Thomas Aquinas (1225-1274)
In our time we struggle to reconcile the relationship between science and religion; in the middle ages the conflict was between theology and philosophy. While many medieval thinkers concluded that the two types of knowledge were in direct opposition to each other, the master theologian Thomas Aquinas asserted that “both kinds of knowledge ultimately come from God” – and are thus not only compatible, but can work in collaboration.
Aquinas reasoned that
• God is not a ‘being’ or even a ‘Being’; God simply is.
• The infinitely transcendent God is also present in and to this material world.
• Through God’s infinite, life-giving love, all creatures participate in the life of God.
This is where Aquinas’ Latin can help us:
• Ens (a noun) means entity, something that has existence. If we think of God as ens, we limit God to a particular something, a being; but God is not one Being among many beings.
• Esse (a verb) means to be. When we think of God as Esse, we image God as Verb: God is to-be. (The infinitive form emphasizes God’s infinite divine aliveness – in time as well as space.)
• Participatus (the Latin root of participate) means to have a share in a larger whole, or to possess something of the nature of a person, thing, or quality. Aquinas wrote, “All beings apart from God are not their own being, but are beings by participation.”
For Aquinas, God is everywhere and is in all things:
• “God is in all things; not, indeed, as part of their essence, nor as an accident, but as an agent is present to that upon which it works… as to ignite is the proper effect of fire.”
• “God fills every place; not, indeed, like a body, for a body excludes the co-presence of another body. When God is in a place, others are not thereby excluded from it.” The divine presence spills over beyond the interior of creatures, filling everything; hence, while “God is in all things…it can also be said that all things are in God.”
God as Trinity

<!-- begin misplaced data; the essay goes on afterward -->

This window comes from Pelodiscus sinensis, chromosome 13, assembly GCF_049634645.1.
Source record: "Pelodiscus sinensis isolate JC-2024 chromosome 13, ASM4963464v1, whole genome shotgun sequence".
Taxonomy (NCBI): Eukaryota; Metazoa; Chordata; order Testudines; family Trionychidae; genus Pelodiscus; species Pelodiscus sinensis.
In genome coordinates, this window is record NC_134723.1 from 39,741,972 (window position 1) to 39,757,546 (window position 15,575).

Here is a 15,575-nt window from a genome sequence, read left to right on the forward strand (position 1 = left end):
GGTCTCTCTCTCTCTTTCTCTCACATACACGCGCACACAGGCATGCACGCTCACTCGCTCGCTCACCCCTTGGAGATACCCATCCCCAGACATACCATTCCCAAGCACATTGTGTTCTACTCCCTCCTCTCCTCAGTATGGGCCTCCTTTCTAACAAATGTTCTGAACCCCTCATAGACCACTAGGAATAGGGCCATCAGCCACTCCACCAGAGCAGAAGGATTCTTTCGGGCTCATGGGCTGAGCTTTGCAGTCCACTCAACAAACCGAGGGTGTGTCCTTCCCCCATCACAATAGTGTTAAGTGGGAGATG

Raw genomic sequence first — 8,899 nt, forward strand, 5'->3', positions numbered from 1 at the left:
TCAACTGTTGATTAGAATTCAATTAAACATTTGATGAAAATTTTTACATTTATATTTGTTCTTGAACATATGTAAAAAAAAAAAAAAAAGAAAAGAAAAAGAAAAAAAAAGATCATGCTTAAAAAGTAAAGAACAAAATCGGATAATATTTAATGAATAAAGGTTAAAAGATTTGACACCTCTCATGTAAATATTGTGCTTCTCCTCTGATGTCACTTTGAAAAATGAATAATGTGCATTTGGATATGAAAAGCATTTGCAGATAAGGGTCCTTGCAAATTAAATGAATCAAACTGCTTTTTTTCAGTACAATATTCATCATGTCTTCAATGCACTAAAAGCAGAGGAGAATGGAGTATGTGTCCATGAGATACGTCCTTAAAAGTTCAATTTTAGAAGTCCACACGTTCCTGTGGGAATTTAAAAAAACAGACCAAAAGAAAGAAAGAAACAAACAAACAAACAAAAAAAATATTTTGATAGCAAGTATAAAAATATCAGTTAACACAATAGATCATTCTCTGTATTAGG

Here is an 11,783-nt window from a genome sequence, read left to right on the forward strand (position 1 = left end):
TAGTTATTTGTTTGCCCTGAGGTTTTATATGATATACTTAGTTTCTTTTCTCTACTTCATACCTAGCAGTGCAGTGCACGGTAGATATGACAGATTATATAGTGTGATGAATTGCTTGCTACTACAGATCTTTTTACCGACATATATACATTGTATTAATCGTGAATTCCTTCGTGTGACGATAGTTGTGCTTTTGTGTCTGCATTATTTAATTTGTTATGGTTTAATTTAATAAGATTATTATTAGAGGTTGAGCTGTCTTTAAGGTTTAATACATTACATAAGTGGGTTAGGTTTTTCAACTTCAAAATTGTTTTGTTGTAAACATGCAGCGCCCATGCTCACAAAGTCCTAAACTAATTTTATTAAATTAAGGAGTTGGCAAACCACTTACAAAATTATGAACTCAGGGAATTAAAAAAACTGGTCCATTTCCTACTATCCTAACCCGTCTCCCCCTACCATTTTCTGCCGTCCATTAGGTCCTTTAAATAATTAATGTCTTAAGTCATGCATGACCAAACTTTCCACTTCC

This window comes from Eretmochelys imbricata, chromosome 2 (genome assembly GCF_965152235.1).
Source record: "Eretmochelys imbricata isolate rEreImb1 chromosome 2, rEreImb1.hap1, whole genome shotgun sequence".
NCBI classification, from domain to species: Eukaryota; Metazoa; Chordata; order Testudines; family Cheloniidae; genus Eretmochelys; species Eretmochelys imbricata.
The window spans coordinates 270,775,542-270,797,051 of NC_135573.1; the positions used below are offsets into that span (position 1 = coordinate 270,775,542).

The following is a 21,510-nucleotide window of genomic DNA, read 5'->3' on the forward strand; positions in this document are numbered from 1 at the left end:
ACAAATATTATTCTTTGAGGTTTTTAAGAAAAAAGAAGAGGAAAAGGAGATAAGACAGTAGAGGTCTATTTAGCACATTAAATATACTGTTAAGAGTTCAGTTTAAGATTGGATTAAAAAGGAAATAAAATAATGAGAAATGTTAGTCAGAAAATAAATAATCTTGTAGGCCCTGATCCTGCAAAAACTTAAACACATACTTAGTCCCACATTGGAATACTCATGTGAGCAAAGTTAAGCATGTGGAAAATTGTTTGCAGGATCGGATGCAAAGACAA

• The first Christians experienced God as Father/Creator, Jesus/Redeemer, and indwelling Holy Spirit.
• Reasoning from these varied experiences of God, Christian theologians as early as the 3rd century were imaging God as Trinity – that is, as a community of three ‘persons’ united in love.
• In the 13th century Aquinas saw the trinitarian God, whose very character is Love, as the active wellspring of all life.
• Aquinas taught that the life and love of God is communicated to the world not just through its original creation, but through God’s ongoing invitation to participate in divine community.
• Contemporary theology calls this model of the God-world relationship panentheism, from the Greek pan (all), en (in) and theos (God): all-in-God.
• Panentheism sees the created world as indwelt by God’s Spirit while also encompassed by divine presence; that is, the God who dwells within the world also transcends it at every point.
• Within the world, the creating Spirit is present to all creatures, bringing them into existence; and all creatures, in their daily being and doing, continuously participate in the life of the One who is sheer, exuberant aliveness. (Already in the first century, St. Paul was thinking of this mutual indwelling when he said that in God “we live and move and have our being” Acts 17:28.)
• Observing the marvelous diversity of creatures in the world, Aquinas concluded that their very differences express the divine goodness: “For goodness, which in God is simple and uniform, in creatures is manifold and divided.” Contemporary theologian Denis Edwards (author of The God of Evolution: A Trinitarian Theology) follows Aquinas when he notes that “no one creature, not even the human, can image God by itself. Only the diversity of life – huge soaring trees, the community of ants, the flashing colors of the parrot, the beauty of a wildflower along with the human – can give expression to the radical diversity and otherness of the triune God.”
• Thus Aquinas’ idea of participation is still a major influence on contemporary Christian thinking: the natural world exists because it participates in the Esse of God: the whole world exists due to a continuous act of love on the part of the Creator Spirit – indwelling the creation, sustaining its life, and cherishing its ‘entangled bank’.
The world as God’s dwelling place
• Seeing the world of beasts, birds, plants, and fish with the eyes of faith leads us to conclude that the natural world is not merely ‘natural’ (that is, of lesser spiritual significance than the ‘supernatural’). Rather, the natural world bears the mark of the sacred, because it is imbued with a spiritual presence. In its own way, the whole cosmos is a sacrament and a revelation.
• The insight that plant and animal species exist by participation in the life-giving power of God allows nature’s sacramental character to emerge.
• Christian sacramental theology has always pointed to simple material things – bread, wine, water – which, graced by the Spirit of God, can be bearers of divine grace.
• Such ordinary things are able to communicate divine grace because the whole physical world itself – not just things (enses) used in worship – is permeated with the presence (Esse) of God.